John Reber was crazy. At least that’s how many would describe him today.
In the late 1940s, Reber, a school teacher and theatrical producer, put forth his own plan to completely reshape San Francisco Bay. Reber believed that his plan would not only create thousands of jobs, but also open 20,000 acres for land development. Dams would create freshwater lakes to help solve California’s water needs. The Bay would host strategically-placed military bases. Transportation and shipping would be more efficient on water and land.
Reber gave presentations and spoke with editorial boards across California. He was able to get the public and Congress interested, and the US Senate Public Works Committee held hearings in San Francisco. Reber secured funding for the Army Corps of Engineers to construct The Bay Model, a 1.5 acre three-dimensional model of the Bay that simulates tides and currents. It still stands today and can be toured by the public. The model, however, demonstrated that the Reber Plan, with its many complexities, would create bigger problems that it would solve.
Still, in America today, Reber never could have made it so far. Leading newspapers and Congress would have no interest in listening to his ideas. The self-taught engineer would have been written off as a crank. While he may have ultimately been wrong, Reber offered the kind of plan that epitomized an era of raw American ambition that put a man on the moon and built a national highway system.
Peter Thiel, the entrepreneur who cofounded PayPal and was the first outside investor in Facebook, writes on Reber in his new book, Zero to One: Notes on Startups, or How to Build the Future. Reber embodies the spirit of “definite optimism” that was the force behind America’s greatness. Definite optimism is the belief that we know there is a better future ahead of us; we need to make bold plans to get there, but science, engineering, and business will soon eclipse past achievements.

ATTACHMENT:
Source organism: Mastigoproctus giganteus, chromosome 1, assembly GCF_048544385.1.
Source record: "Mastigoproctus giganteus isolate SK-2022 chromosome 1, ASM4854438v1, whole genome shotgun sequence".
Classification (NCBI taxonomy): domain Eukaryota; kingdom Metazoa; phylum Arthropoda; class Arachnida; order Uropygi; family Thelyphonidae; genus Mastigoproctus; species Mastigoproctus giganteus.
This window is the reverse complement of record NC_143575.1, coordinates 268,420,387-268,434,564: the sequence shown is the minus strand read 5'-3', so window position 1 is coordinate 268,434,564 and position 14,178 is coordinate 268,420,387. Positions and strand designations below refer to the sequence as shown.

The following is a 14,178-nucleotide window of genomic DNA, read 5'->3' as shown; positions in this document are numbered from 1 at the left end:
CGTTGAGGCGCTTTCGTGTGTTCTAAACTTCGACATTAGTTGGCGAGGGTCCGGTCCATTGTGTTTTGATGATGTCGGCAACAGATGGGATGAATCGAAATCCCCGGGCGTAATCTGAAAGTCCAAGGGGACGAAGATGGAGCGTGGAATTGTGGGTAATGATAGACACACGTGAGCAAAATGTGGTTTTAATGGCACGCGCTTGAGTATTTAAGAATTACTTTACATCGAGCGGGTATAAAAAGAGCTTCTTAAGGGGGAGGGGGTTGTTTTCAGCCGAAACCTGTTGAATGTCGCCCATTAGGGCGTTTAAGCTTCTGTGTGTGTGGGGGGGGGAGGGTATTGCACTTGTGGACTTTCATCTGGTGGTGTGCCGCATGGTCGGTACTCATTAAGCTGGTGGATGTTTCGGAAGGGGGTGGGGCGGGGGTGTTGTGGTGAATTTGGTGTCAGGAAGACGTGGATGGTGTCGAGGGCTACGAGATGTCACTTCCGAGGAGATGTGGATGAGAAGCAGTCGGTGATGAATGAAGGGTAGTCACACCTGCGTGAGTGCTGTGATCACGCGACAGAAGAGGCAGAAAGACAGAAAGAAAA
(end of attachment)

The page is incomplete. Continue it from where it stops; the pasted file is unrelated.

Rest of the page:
Thiel contrasts this with today’s indefinite optimism. This is the view that has dominated America since the 1980s. Will the future be better? Yes, but we don’t know how. Thus many of our country’s highest achievers build their careers around Wall Street’s big banks and management consulting. These serve important functions. But they are indefinite.
Wall Street knows it will be able to squeeze more money out of the economy. It doesn’t know exactly how, and thus it builds a diversified portfolio. Management consultants know they can make an existing business more efficient. But their task is not one of offering the big ideas that spawn new industries—it is squeezing more efficiency from old businesses.
And so is true of politics. We are wrapped up in eking more from government and the economy. Democrats want more taxpayer money to fund redistributionist policies created decades ago. Republicans want to continue the Reagan revolution of paring back government to a bare minimum. These are not grand visions to make this century better than the last. These are marginal improvements that allow us to sustain the lifestyles we’ve become accustomed to.
Republicans look ahead to the new Congress and call for repeal of the medical device tax, approval of the Keystone pipeline, authorization for LNG and crude exports, repatriation of corporate assets held overseas, and a halt to burdensome EPA regulations. These are all very good ideas and should be passed. But these are improvements for indefinite optimists.
The definite optimist will look to modernizing our tax code, reforming entitlements, and revamping our immigration system. These will lay the foundation to allow America to compete globally and will set us on a sustainable fiscal path.
Perhaps our greatest hope for a better future will come from newly-elected governors and state legislatures. They can look to pension, sentencing, and economic reforms that can be a blueprint for the nation. Most importantly, we must find a way to make American education the best in the world. It will take significant long-term planning, but our children need an education that prepares them for the new economy.
We face historic challenges, but in an earlier era of definite optimism, we could trust that our leaders would offer plans and find compromise. Indefinite optimists have preferred to maintain the status quo, with a few tweaks here and there.
We have not reached an end of history. New frontiers lie ahead. Paradigm-shifting visions will inevitably be met with early skepticism. Thus, if politicians make decisions based on poll numbers, we can expect, at best, the perpetuity of indefinite optimism. But we must plan for greater achievements. As Steve Jobs taught us, “The people who are crazy enough to think they can change the world – are the ones who do.”